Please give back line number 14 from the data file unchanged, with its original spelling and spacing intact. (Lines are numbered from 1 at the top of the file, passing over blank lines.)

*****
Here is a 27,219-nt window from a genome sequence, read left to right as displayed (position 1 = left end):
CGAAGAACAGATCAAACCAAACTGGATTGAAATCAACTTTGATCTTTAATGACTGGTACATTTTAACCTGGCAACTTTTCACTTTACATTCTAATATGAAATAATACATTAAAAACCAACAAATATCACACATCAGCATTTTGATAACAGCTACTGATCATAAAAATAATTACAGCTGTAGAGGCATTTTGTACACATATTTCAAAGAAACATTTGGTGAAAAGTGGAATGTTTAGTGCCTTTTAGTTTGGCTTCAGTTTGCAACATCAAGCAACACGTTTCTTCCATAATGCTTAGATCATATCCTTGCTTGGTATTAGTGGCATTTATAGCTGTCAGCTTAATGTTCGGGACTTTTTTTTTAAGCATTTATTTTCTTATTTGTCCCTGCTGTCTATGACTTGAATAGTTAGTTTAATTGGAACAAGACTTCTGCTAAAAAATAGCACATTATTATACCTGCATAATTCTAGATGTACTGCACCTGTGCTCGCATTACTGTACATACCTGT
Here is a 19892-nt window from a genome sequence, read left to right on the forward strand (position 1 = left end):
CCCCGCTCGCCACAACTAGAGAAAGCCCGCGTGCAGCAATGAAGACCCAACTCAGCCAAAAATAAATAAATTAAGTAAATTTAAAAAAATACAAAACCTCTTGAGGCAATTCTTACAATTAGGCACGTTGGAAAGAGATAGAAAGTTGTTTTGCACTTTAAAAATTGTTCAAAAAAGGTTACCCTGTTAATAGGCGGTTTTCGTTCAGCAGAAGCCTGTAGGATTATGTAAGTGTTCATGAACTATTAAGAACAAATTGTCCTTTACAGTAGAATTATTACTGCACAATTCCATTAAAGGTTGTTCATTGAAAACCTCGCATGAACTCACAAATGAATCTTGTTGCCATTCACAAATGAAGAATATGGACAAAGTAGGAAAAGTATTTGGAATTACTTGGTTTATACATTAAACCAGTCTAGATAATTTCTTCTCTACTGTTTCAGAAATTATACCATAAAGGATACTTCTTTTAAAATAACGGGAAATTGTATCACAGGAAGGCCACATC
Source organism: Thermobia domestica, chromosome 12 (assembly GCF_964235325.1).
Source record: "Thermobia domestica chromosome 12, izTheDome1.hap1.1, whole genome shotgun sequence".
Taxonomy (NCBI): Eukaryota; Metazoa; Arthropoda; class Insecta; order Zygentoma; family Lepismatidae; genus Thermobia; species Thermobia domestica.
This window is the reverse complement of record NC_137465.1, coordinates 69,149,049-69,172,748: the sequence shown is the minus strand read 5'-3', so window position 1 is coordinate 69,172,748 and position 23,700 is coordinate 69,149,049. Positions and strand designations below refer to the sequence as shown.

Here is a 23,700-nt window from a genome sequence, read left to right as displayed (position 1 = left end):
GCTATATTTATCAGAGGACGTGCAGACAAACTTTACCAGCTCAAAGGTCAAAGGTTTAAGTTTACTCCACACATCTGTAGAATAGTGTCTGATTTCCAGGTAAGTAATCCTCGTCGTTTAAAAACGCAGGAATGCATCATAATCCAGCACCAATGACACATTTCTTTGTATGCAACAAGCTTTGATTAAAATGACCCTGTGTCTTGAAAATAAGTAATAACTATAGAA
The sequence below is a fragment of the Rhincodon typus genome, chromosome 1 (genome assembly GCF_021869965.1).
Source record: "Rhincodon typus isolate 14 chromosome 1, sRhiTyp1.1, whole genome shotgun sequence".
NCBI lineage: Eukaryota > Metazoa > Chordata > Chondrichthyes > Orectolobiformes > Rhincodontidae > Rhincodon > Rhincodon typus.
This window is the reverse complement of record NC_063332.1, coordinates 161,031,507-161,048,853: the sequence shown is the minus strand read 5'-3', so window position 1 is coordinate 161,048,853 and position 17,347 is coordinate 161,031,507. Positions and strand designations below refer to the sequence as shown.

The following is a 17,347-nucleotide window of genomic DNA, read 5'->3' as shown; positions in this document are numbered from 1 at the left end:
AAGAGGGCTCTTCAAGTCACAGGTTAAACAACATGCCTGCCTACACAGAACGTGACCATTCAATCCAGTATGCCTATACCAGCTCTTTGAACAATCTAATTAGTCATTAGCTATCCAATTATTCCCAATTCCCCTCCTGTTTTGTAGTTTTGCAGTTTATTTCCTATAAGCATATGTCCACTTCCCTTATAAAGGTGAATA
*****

This window is the reverse complement of record NC_063332.1, coordinates 161,031,507-161,048,853: the sequence shown is the minus strand read 5'-3', so window position 1 is coordinate 161,048,853 and position 17,347 is coordinate 161,031,507. Positions and strand designations below refer to the sequence as shown.